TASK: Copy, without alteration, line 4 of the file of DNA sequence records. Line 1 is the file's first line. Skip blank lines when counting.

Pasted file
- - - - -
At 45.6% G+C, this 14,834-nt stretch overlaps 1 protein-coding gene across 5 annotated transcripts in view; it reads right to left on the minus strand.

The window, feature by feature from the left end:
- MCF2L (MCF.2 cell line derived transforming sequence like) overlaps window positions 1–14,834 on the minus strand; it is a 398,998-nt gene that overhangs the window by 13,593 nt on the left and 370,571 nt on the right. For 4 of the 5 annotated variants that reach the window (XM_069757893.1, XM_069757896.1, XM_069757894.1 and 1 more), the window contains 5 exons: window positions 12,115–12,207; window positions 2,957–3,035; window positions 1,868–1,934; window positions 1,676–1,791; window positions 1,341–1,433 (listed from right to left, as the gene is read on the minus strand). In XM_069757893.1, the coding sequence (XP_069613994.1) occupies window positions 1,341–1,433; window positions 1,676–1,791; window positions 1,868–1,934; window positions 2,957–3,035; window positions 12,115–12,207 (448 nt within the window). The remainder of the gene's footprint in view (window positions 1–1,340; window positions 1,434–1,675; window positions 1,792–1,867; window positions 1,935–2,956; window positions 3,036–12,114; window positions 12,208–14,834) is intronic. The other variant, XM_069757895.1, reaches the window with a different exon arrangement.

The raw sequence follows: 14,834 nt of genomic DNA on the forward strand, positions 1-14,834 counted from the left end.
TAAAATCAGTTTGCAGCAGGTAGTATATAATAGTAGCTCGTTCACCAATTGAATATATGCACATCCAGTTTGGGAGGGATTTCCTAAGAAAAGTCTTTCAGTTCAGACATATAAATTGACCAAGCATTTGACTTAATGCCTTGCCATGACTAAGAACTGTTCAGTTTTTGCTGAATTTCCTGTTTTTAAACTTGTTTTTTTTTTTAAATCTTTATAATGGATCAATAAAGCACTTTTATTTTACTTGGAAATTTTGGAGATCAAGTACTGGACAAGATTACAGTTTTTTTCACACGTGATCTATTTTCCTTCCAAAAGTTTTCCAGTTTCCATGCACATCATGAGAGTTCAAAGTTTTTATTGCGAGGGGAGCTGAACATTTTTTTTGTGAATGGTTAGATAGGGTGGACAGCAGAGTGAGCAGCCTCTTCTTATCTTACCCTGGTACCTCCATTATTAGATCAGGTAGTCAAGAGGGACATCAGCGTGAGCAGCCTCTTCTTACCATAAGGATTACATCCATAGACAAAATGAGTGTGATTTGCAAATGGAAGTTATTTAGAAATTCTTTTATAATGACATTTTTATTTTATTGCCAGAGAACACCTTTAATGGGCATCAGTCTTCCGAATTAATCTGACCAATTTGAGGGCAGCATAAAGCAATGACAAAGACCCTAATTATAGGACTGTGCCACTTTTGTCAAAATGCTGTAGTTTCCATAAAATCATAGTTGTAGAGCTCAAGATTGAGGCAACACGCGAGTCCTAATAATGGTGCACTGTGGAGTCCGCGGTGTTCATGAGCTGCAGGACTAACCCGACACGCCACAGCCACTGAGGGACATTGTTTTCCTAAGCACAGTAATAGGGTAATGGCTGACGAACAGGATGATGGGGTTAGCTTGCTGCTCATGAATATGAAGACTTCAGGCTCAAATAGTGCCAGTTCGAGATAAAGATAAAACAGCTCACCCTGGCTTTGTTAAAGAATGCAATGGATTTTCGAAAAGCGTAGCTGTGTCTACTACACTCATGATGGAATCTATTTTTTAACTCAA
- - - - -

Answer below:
The raw sequence follows: 14,834 nt of genomic DNA on the forward strand, positions 1-14,834 counted from the left end.